• ichi-oku 1億 is 10000×10000, or one hundred million.

Fun fact: "money" in Japanese is okane お金, which shares a kanji with "gold," kin 金. The word referred to "gold coins," kinka 金貨. Coins minted out of silver, i.e. "silver coins," ginka 銀貨, were sometimes called ogin お銀 instead of okane.

The Chinese silver coin, which is also circular, is called, in Chinese, yínyuán 銀圓, "silver circles."


For reference, some examples of this money gesture in anime:

Matsuno Todomatsu 松野トド松, example of money gesture.
Character: Matsuno Todomatsu 松野トド松
Anime: Osomatsu-san おそ松さん (Episode 6)
  • Context: Osomatsu, one of Todomatsu's brothers, shamelessly asks their childhood friend who suddenly became rich for a share of their money.
  • demo Osomatsu-niisan, shoujiki mimi wo utagatta yo
    [That said], brother Osomatsu, honestly [I] doubted [my] ears. (I thought I had misheard it.)
  • doushite sonna tensai-teki na hassou ga dekiru no?
    How can [you] have such genius ideas?
  • *gestures monetarily*
Shibisu シビス, 십이수 makes a money gesture.
Left: Yoru 夜, 밤
Right: Shibisu シビス, 십이수
Anime: "Tower of God," Kami no Tou 神之塔 (Episode 3)
  • Shibisu makes a money gesture to pay for a drink in some sort of sci-fi palm-reading vending machine. It's uncertain whether he needed to make this gesture to activate the machine at all.
Hanako 花子 makes a money gesture toward Yashiro Nene 八尋寧々.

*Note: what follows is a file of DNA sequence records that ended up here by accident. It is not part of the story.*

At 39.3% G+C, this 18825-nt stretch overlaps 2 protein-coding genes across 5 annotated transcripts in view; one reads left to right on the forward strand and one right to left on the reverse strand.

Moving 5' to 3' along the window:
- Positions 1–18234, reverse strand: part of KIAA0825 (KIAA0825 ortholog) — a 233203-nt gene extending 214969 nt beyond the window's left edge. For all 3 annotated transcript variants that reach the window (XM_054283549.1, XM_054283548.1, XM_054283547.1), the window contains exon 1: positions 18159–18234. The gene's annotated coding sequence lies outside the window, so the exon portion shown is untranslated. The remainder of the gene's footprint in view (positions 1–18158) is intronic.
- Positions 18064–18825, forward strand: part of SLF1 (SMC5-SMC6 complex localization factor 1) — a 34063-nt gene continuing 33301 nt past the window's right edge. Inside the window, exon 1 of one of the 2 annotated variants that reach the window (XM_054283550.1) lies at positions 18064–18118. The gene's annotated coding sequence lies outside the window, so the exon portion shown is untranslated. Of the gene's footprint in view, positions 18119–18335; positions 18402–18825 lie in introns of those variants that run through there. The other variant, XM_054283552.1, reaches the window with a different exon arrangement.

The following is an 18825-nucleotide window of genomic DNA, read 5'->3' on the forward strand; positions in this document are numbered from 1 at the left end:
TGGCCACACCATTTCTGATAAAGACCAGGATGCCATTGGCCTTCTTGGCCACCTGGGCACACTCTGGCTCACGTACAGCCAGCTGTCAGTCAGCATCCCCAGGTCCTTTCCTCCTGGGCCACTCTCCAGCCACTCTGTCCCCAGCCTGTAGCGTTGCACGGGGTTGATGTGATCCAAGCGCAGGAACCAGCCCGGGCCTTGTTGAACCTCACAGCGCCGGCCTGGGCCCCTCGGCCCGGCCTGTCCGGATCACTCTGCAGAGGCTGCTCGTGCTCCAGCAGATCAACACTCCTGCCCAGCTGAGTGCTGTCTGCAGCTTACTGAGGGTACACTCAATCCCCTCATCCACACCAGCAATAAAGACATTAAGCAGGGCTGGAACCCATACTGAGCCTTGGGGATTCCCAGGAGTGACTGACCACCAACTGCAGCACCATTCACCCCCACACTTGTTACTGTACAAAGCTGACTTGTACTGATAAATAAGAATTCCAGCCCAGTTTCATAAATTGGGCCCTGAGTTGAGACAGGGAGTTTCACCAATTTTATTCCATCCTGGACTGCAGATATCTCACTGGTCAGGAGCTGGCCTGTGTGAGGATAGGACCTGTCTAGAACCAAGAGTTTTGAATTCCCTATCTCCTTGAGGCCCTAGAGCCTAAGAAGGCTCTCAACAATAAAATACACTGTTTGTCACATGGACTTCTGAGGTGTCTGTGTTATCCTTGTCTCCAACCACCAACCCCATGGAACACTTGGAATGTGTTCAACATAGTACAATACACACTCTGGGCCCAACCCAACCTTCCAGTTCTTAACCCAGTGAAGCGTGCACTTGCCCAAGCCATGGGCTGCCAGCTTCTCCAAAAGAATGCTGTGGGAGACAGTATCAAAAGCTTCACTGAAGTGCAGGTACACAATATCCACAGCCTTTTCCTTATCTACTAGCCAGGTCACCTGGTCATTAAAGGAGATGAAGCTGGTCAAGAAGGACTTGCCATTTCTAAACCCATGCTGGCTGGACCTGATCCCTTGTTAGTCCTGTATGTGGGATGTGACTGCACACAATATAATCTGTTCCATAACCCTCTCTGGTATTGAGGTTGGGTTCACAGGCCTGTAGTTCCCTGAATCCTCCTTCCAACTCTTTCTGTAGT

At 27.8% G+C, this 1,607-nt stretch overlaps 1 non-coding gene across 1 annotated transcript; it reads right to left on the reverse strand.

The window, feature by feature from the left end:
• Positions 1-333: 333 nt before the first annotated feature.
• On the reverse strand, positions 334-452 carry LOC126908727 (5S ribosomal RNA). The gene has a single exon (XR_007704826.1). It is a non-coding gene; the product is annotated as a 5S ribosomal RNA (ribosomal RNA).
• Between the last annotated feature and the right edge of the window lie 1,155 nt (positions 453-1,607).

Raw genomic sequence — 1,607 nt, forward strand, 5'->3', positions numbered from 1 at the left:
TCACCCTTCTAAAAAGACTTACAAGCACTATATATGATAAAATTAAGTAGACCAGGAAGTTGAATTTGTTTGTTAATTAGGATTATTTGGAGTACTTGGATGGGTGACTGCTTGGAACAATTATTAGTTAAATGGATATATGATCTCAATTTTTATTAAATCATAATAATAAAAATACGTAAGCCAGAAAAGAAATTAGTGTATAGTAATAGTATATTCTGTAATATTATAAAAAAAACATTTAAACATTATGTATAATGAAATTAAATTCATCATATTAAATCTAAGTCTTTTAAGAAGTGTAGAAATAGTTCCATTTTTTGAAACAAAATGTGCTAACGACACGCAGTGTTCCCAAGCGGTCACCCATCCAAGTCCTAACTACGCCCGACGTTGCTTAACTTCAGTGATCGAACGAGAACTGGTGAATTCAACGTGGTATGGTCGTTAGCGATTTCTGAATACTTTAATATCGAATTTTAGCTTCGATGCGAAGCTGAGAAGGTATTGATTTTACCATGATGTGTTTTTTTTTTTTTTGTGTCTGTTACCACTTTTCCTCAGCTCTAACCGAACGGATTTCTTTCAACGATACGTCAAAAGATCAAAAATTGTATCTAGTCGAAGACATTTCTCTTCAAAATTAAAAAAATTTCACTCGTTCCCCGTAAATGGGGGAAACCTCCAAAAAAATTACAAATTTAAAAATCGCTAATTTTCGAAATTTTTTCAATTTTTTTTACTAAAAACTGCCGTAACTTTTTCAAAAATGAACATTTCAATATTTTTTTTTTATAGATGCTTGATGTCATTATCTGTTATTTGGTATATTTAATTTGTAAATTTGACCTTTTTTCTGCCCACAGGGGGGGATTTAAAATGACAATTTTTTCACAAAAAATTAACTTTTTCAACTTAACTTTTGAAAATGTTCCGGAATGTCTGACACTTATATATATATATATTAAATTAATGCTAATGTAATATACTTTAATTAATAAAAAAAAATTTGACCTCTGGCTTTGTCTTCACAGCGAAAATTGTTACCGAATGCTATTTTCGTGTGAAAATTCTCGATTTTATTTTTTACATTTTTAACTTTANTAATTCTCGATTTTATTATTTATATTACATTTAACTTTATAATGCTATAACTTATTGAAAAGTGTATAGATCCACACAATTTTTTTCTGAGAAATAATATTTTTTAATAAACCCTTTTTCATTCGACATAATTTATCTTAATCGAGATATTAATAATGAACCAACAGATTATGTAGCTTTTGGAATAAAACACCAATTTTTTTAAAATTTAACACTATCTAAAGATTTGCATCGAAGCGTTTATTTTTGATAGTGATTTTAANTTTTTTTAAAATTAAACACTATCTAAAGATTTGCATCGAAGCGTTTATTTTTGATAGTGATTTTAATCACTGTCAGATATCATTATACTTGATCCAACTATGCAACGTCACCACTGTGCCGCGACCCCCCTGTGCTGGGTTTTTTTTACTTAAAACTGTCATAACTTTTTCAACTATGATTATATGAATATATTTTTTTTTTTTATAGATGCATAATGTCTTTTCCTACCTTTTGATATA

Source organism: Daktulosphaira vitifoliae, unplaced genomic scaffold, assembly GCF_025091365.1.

Left: Yashiro Nene 八尋寧々
Right: Hanako 花子
Anime: Jibaku Shounen Hanako-kun 地縛少年花子くん (Episode 1)
  • Context: Nene is asks Hanako to remove a curse from her, then Hanako tells her what he wants in exchange.
  • odai wa karada de haratte morau yo
    [I] will have [you] pay the price with [your] body. (common sexual double-entendre.)
  • higan to shigan no sakai wo koete
    ore-tachi no en wa musubareta
    Crossing the boundary between this world and the next,
    our fates were linked.
  • {kimi ga ukeru} noroi wa ore ga saiteigen ni osaete ageru
    The curse [that] {you receive} [I] will suppress to the minimum.
  • kawari ni morau yo
    In exchange [I] will take [it].
  • kimi no...
  • roudouryoku
    Labor. (as in physical labor, manpower.)
  • *gestures monetarily*
  • Afterwards: Hanako, who is a spirit and can't touch physical objects, began using Nene, who has a physical "body," to interact with the physical world.
Shigure シグレ, example of money gesture.